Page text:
U.S. Army Corps releases cat calendar

    Well, this is fun! More whimsy at work, please.

    Gigantic cats using hydropower dams as scratching posts are just some of the pawed pinups in a 2023 calendar released by Pacific Northwest-based U.S. military personnel.

    The photoshopped felines are part of an effort by the Portland, Ore., branch of the U.S. Army Corps of Engineers to portray their work in an entertaining light.

    Engineering isn’t always exciting, so the district tries to have a fun social media presence, public affairs specialist Chris Gaylord told NBC’s Today.com on Monday.

    “I will use levity whenever I can; that’s what people enjoy,” Gaylord said. “That’s not us dumbing things down. That’s us respecting and not taking for granted the attention of our publics.”

    Source: Yes, a branch of the Army Corps of Engineers did make a cat calendar | Stars and Stripes

    Friday feastings

    These are things I came across that piqued my attention:

    • What do cats do all day? (The Kid Should See This) — "Catcam footage from collar cameras captured the activities of 16 free-roaming domestic cats in England as they explored, stared, touched noses, hunted, vocalized, and more."
    • These researchers invented an entirely new way of building with wood (Fast Company) — "Each of the 12 wooden components of the tower was made by laminating two pieces of wood with different levels of moisture. Then, when the laminated pieces of wood dried out, the piece of wood curved naturally–no molds or braces needed."
    • What Did Old English Sound Like? Hear Reconstructions of Beowulf, The Bible, and Casual Conversations (Open Culture) — "Over the course of 1000 years, the language came together from extensive contact with Anglo-Norman, a dialect of French; then became heavily Latinized and full of Greek roots and endings; then absorbed words from Arabic, Spanish, and dozens of other languages, and with them, arguably, absorbed concepts and pictures of the world that cannot be separated from the language itself."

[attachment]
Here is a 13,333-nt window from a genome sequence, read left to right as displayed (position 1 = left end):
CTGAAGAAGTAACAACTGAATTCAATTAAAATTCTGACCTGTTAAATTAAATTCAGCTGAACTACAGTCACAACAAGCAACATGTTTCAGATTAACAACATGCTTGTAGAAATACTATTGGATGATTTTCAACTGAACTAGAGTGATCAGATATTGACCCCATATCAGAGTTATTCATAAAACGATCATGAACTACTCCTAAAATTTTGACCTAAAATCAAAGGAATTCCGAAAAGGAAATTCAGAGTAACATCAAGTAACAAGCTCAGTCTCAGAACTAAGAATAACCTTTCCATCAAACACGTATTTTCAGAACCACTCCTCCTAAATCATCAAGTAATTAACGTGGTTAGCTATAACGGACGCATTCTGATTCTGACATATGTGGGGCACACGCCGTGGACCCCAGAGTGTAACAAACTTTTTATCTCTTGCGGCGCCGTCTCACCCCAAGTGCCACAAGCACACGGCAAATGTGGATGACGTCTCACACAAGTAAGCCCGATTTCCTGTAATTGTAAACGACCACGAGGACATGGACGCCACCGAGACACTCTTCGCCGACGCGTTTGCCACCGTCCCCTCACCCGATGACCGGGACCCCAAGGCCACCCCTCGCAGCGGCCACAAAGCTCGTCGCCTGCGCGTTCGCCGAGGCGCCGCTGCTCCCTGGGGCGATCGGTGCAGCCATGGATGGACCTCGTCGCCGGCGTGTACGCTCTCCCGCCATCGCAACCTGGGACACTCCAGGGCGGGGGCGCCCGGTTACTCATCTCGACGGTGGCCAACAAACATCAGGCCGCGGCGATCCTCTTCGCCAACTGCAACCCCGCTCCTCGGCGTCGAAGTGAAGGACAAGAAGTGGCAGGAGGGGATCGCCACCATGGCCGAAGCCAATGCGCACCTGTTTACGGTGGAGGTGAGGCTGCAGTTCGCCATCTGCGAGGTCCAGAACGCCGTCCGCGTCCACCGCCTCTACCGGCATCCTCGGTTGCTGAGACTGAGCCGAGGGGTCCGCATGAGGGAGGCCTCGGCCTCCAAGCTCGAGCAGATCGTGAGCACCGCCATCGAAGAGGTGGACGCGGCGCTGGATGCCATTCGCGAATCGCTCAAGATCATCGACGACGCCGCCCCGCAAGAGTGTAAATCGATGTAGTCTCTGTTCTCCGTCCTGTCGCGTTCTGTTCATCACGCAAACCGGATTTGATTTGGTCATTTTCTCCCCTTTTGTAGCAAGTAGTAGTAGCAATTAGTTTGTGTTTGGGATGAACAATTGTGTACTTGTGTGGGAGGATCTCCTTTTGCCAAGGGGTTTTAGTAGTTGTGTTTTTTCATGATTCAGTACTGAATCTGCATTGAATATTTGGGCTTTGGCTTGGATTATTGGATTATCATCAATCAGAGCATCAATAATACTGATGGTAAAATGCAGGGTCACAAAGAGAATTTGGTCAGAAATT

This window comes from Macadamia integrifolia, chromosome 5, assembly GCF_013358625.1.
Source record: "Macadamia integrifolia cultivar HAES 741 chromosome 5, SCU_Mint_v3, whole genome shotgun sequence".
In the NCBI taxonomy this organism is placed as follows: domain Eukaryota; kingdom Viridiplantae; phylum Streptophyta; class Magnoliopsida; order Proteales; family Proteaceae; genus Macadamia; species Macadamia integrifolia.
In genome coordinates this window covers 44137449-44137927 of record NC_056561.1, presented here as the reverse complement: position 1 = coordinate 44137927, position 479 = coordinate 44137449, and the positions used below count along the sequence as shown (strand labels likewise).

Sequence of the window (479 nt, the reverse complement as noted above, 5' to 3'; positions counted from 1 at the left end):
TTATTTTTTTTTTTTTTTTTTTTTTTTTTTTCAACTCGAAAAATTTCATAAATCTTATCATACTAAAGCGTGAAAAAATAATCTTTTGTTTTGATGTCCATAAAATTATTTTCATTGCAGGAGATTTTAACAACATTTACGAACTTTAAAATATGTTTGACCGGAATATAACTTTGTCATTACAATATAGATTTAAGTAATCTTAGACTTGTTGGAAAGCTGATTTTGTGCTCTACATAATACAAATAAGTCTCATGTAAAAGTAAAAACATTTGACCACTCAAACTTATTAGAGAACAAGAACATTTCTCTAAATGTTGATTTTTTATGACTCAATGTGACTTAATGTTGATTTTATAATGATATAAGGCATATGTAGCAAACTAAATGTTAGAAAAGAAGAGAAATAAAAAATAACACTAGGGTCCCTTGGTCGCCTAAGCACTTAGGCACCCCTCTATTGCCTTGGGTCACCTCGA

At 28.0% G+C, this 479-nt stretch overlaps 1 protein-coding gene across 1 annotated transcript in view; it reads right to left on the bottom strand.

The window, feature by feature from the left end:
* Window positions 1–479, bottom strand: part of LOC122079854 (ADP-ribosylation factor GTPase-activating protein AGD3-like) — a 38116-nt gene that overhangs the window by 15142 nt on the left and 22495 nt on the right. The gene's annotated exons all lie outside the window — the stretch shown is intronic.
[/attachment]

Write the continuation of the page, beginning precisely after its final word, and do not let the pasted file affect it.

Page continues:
• Adversarial interoperability: reviving an elegant weapon from a more civilized age to slay today's monopolies (BoingBoing) — "This kind of adversarial interoperability goes beyond the sort of thing envisioned by "data portability," which usually refers to tools that allow users to make a one-off export of all their data, which they can take with them to rival services. Data portability is important, but it is no substitute for the ability to have ongoing access to a service that you're in the process of migrating away from."
    • Fables of School Reform (The Baffler) — "Even pre-internet efforts to upgrade the technological prowess of American schools came swathed in the quasi-millennial promise of complete school transformation."